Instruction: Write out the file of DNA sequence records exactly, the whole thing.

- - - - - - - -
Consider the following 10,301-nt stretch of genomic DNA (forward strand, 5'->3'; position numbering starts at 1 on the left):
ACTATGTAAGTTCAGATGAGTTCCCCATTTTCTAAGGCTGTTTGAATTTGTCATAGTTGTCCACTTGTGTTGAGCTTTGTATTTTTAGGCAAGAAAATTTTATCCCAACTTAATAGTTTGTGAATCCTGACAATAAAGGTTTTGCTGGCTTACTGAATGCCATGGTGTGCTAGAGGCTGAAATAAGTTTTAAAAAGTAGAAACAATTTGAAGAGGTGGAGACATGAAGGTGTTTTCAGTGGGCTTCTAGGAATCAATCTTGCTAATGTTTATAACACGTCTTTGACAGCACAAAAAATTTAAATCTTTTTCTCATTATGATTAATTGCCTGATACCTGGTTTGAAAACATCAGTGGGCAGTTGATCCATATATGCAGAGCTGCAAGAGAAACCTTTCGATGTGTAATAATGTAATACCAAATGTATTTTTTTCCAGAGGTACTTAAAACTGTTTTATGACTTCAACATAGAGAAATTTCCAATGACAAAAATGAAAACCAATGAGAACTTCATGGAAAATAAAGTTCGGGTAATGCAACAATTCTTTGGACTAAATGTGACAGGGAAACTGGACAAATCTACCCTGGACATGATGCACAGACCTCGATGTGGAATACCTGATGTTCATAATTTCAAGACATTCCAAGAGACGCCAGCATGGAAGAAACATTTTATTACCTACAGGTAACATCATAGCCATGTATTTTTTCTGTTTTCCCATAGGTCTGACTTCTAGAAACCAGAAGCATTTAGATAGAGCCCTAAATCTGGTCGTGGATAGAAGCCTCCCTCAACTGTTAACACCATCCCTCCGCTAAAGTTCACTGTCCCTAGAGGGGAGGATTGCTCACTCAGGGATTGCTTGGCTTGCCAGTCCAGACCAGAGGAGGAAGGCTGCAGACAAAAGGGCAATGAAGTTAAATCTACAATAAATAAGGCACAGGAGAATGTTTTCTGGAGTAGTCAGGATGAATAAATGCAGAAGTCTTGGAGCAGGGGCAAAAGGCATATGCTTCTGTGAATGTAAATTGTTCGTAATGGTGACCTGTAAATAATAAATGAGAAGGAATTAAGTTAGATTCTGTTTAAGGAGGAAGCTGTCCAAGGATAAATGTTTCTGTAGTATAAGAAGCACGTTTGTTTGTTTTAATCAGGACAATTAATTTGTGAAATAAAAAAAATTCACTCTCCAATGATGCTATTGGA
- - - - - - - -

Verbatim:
Consider the following 10,301-nt stretch of genomic DNA (forward strand, 5'->3'; position numbering starts at 1 on the left):
ACTATGTAAGTTCAGATGAGTTCCCCATTTTCTAAGGCTGTTTGAATTTGTCATAGTTGTCCACTTGTGTTGAGCTTTGTATTTTTAGGCAAGAAAATTTTATCCCAACTTAATAGTTTGTGAATCCTGACAATAAAGGTTTTGCTGGCTTACTGAATGCCATGGTGTGCTAGAGGCTGAAATAAGTTTTAAAAAGTAGAAACAATTTGAAGAGGTGGAGACATGAAGGTGTTTTCAGTGGGCTTCTAGGAATCAATCTTGCTAATGTTTATAACACGTCTTTGACAGCACAAAAAATTTAAATCTTTTTCTCATTATGATTAATTGCCTGATACCTGGTTTGAAAACATCAGTGGGCAGTTGATCCATATATGCAGAGCTGCAAGAGAAACCTTTCGATGTGTAATAATGTAATACCAAATGTATTTTTTTCCAGAGGTACTTAAAACTGTTTTATGACTTCAACATAGAGAAATTTCCAATGACAAAAATGAAAACCAATGAGAACTTCATGGAAAATAAAGTTCGGGTAATGCAACAATTCTTTGGACTAAATGTGACAGGGAAACTGGACAAATCTACCCTGGACATGATGCACAGACCTCGATGTGGAATACCTGATGTTCATAATTTCAAGACATTCCAAGAGACGCCAGCATGGAAGAAACATTTTATTACCTACAGGTAACATCATAGCCATGTATTTTTTCTGTTTTCCCATAGGTCTGACTTCTAGAAACCAGAAGCATTTAGATAGAGCCCTAAATCTGGTCGTGGATAGAAGCCTCCCTCAACTGTTAACACCATCCCTCCGCTAAAGTTCACTGTCCCTAGAGGGGAGGATTGCTCACTCAGGGATTGCTTGGCTTGCCAGTCCAGACCAGAGGAGGAAGGCTGCAGACAAAAGGGCAATGAAGTTAAATCTACAATAAATAAGGCACAGGAGAATGTTTTCTGGAGTAGTCAGGATGAATAAATGCAGAAGTCTTGGAGCAGGGGCAAAAGGCATATGCTTCTGTGAATGTAAATTGTTCGTAATGGTGACCTGTAAATAATAAATGAGAAGGAATTAAGTTAGATTCTGTTTAAGGAGGAAGCTGTCCAAGGATAAATGTTTCTGTAGTATAAGAAGCACGTTTGTTTGTTTTAATCAGGACAATTAATTTGTGAAATAAAAAAAATTCACTCTCCAATGATGCTATTGGA